Appeals court ruling leads to class action lawsuit regarding Carmel’s traffic ordinance


After the Indiana State Court of Appeals overturned a traffic ordinance in Carmel, an attorney is now filing a class action lawsuit for anyone who received a ticket under Carmel’s provisions.

The issue isn’t about what the speed limit should be, but rather who should get the money from the tickets. The State of Indiana has a law against driving faster than 20 miles per hour in construction zones, and the City of Carmel referenced that law in a local ordinance so Carmel could collect the money themselves and receive a bigger portion of the revenue. After the ruling, Carmel police officers have still been writing tickets, but under the state code instead.

An Indianapolis attorney filed a class-action lawsuit Dec. 30 against the ordinance in federal court but the court hasn’t decided whether to grant class action status.

Attorney Edward G. Bielski said he has two plaintiffs officially named as a part of the suit so far, but 20 or 30 people have called him recently after the issue received media coverage to join in on the lawsuit.

“As you can imagine, my phone is ringing off the hook,” he said.

He said the amounts can range from a few hundred dollars in costs, but he said there are other costs he’ll explore such as personal damages caused by points on one’s driver’s license and other inconveniences. He said he understands that some of the people might have been speeding, but he believes they were charged under an ordinance that has no legal standing.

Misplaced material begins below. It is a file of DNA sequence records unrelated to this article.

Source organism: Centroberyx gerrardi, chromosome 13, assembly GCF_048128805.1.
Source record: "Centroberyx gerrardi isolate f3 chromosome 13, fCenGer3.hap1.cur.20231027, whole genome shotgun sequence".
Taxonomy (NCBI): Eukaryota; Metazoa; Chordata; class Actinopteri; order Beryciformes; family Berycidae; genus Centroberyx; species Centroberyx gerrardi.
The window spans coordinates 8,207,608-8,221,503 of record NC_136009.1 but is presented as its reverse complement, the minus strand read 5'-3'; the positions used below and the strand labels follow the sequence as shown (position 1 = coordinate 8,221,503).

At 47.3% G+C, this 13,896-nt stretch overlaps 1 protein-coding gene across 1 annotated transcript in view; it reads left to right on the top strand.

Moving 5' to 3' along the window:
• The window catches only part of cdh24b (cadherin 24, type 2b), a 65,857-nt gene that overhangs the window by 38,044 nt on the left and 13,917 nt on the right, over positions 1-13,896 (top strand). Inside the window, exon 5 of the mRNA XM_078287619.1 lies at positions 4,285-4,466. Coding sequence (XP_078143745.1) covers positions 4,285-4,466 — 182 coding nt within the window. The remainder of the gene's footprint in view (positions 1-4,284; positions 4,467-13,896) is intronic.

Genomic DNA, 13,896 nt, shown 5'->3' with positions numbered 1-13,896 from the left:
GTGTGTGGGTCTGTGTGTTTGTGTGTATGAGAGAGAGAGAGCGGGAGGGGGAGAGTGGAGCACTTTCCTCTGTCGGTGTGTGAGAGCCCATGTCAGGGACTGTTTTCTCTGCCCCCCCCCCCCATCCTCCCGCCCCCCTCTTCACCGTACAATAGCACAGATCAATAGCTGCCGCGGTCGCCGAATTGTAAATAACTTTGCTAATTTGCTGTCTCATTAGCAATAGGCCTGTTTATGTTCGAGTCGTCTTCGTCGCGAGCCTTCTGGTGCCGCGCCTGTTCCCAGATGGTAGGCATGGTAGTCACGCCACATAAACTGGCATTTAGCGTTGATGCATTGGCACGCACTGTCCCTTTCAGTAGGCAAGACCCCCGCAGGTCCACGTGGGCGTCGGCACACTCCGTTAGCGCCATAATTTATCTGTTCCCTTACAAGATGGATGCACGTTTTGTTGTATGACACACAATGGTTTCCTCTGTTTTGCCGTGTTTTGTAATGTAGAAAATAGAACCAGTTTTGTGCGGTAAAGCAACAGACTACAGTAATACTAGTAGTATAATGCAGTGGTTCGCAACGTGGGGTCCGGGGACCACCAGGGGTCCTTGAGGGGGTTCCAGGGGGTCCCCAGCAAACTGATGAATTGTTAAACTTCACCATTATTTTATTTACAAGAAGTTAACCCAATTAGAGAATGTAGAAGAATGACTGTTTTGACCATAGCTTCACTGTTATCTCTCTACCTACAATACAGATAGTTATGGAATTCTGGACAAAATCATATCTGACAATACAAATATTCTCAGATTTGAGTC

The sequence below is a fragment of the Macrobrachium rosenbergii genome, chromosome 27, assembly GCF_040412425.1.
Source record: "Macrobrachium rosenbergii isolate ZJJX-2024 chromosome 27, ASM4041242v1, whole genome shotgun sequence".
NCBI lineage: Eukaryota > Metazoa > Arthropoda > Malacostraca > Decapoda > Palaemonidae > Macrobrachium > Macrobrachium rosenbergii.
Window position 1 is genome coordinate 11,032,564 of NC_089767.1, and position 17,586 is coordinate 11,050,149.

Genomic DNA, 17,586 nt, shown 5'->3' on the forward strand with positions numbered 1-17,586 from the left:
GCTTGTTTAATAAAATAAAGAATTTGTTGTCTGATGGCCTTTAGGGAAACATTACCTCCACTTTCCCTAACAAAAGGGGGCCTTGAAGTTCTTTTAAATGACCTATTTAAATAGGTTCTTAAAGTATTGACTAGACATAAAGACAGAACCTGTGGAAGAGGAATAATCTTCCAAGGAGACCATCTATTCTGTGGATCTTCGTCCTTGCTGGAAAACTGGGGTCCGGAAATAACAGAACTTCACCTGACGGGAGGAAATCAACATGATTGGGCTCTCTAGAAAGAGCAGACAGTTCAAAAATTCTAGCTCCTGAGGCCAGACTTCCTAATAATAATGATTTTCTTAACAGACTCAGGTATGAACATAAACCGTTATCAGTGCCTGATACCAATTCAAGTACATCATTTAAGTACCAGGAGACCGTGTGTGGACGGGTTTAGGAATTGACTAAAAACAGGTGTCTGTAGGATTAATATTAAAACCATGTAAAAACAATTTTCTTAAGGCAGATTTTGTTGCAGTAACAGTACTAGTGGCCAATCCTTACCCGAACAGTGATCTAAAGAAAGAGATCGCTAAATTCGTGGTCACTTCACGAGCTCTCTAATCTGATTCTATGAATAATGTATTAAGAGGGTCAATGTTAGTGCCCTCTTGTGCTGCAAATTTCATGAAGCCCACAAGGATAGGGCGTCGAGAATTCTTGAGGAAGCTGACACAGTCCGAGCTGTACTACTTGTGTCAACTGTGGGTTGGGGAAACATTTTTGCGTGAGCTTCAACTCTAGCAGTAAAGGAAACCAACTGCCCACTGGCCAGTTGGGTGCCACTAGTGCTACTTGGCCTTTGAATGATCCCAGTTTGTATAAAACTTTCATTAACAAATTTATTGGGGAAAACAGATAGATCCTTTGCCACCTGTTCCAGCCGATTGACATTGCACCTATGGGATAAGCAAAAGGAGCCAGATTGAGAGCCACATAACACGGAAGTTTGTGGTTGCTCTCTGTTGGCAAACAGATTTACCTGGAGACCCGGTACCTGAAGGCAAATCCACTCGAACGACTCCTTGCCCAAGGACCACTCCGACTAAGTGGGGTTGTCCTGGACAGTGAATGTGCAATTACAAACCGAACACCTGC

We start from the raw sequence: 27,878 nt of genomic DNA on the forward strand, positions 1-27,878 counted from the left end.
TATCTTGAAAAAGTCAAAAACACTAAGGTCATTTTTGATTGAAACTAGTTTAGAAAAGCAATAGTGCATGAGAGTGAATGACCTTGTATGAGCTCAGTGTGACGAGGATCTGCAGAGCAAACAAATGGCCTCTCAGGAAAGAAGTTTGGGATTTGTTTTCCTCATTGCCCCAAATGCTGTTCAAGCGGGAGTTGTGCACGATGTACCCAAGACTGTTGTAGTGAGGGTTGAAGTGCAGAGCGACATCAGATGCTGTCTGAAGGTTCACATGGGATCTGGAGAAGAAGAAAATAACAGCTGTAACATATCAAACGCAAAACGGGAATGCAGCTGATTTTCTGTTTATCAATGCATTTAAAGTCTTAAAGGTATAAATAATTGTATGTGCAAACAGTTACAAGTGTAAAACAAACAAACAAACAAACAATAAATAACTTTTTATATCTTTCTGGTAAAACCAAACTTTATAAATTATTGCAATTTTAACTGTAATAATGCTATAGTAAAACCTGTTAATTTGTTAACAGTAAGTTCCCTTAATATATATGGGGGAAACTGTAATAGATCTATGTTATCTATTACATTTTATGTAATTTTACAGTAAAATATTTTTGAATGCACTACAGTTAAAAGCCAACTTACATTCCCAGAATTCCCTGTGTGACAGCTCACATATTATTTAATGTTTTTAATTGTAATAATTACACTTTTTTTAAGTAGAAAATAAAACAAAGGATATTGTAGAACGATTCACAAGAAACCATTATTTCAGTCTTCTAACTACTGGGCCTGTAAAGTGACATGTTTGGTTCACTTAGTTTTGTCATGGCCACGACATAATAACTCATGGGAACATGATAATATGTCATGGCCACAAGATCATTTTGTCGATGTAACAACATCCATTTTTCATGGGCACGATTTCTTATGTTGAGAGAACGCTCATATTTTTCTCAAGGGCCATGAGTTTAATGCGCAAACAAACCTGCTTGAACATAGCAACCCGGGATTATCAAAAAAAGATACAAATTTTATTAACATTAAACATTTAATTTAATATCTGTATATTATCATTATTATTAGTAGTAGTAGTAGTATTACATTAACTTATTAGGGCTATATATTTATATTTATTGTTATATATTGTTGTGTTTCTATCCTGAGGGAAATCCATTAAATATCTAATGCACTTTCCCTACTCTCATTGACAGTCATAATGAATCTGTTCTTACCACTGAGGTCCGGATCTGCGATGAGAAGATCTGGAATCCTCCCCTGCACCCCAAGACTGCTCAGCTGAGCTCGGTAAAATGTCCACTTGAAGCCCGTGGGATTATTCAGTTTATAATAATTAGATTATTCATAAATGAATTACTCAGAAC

“They have never been charged with a valid crime,” he said. “Carmel has been hijacking the code and calling everything an ordinance. Carmel took the shortcut.”

Bielski said he believes you can’t be responsible for breaking a law that wasn’t properly written or was thrown out by the Court of Appeals. He feels that Carmel has done whatever it wants when it comes to traffic violations.

He believes Carmel will try to amend tickets so they can claim it is a valid charge under state law instead of Carmel’s ordinance, but Carmel Mayor Jim Brainard said the city is reviewing the Court of Appeals ruling and he believes the city can win. In the future, Carmel could rewrite its ordinances so it doesn’t run into this conflict with state law but still collect its own traffic revenue. Brainard noted that the Indiana Association of Cities and Towns has been closely following this issue and he believes many other cities back Carmel in their effort to write their own laws separate from the state. The mayor emphasized that motorists can still get tickets in Carmel despite the court’s ruling.